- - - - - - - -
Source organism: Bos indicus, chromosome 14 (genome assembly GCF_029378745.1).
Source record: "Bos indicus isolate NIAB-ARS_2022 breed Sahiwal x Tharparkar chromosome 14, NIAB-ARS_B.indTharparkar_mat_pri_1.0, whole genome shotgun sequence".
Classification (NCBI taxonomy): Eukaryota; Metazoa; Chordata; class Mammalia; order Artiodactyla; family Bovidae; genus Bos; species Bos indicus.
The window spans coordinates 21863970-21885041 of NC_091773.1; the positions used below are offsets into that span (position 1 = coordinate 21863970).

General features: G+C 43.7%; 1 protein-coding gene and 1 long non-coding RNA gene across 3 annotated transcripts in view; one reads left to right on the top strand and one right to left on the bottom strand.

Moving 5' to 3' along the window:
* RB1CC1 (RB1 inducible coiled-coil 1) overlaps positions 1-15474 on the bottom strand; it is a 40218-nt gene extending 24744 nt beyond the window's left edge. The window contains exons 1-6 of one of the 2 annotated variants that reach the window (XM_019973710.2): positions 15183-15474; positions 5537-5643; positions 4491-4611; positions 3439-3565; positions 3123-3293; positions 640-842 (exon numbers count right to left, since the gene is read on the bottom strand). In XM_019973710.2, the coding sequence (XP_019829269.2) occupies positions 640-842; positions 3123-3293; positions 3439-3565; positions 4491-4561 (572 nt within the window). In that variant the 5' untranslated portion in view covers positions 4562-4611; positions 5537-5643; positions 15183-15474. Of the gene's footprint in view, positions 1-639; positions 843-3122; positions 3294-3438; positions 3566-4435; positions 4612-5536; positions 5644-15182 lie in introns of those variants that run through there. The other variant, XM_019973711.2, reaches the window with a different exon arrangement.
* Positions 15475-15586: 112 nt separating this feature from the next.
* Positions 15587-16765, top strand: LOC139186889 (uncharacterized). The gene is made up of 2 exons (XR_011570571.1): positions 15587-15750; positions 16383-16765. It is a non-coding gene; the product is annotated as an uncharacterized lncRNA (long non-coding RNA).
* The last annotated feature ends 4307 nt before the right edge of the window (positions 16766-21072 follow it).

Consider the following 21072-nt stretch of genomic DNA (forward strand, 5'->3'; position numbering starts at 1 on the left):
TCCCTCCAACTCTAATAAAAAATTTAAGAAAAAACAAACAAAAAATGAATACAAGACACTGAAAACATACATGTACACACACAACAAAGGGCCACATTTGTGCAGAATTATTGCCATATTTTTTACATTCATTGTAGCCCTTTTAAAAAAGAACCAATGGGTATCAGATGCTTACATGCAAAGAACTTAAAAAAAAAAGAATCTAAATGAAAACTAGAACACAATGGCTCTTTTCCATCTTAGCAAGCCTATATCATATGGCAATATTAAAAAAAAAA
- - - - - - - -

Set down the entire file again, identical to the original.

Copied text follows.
Source organism: Bos indicus, chromosome 14 (genome assembly GCF_029378745.1).
Source record: "Bos indicus isolate NIAB-ARS_2022 breed Sahiwal x Tharparkar chromosome 14, NIAB-ARS_B.indTharparkar_mat_pri_1.0, whole genome shotgun sequence".
Classification (NCBI taxonomy): Eukaryota; Metazoa; Chordata; class Mammalia; order Artiodactyla; family Bovidae; genus Bos; species Bos indicus.
The window spans coordinates 21863970-21885041 of NC_091773.1; the positions used below are offsets into that span (position 1 = coordinate 21863970).

General features: G+C 43.7%; 1 protein-coding gene and 1 long non-coding RNA gene across 3 annotated transcripts in view; one reads left to right on the top strand and one right to left on the bottom strand.

Moving 5' to 3' along the window:
* RB1CC1 (RB1 inducible coiled-coil 1) overlaps positions 1-15474 on the bottom strand; it is a 40218-nt gene extending 24744 nt beyond the window's left edge. The window contains exons 1-6 of one of the 2 annotated variants that reach the window (XM_019973710.2): positions 15183-15474; positions 5537-5643; positions 4491-4611; positions 3439-3565; positions 3123-3293; positions 640-842 (exon numbers count right to left, since the gene is read on the bottom strand). In XM_019973710.2, the coding sequence (XP_019829269.2) occupies positions 640-842; positions 3123-3293; positions 3439-3565; positions 4491-4561 (572 nt within the window). In that variant the 5' untranslated portion in view covers positions 4562-4611; positions 5537-5643; positions 15183-15474. Of the gene's footprint in view, positions 1-639; positions 843-3122; positions 3294-3438; positions 3566-4435; positions 4612-5536; positions 5644-15182 lie in introns of those variants that run through there. The other variant, XM_019973711.2, reaches the window with a different exon arrangement.
* Positions 15475-15586: 112 nt separating this feature from the next.
* Positions 15587-16765, top strand: LOC139186889 (uncharacterized). The gene is made up of 2 exons (XR_011570571.1): positions 15587-15750; positions 16383-16765. It is a non-coding gene; the product is annotated as an uncharacterized lncRNA (long non-coding RNA).
* The last annotated feature ends 4307 nt before the right edge of the window (positions 16766-21072 follow it).

Consider the following 21072-nt stretch of genomic DNA (forward strand, 5'->3'; position numbering starts at 1 on the left):
TCCCTCCAACTCTAATAAAAAATTTAAGAAAAAACAAACAAAAAATGAATACAAGACACTGAAAACATACATGTACACACACAACAAAGGGCCACATTTGTGCAGAATTATTGCCATATTTTTTACATTCATTGTAGCCCTTTTAAAAAAGAACCAATGGGTATCAGATGCTTACATGCAAAGAACTTAAAAAAAAAAGAATCTAAATGAAAACTAGAACACAATGGCTCTTTTCCATCTTAGCAAGCCTATATCATATGGCAATATTAAAAAAAAAA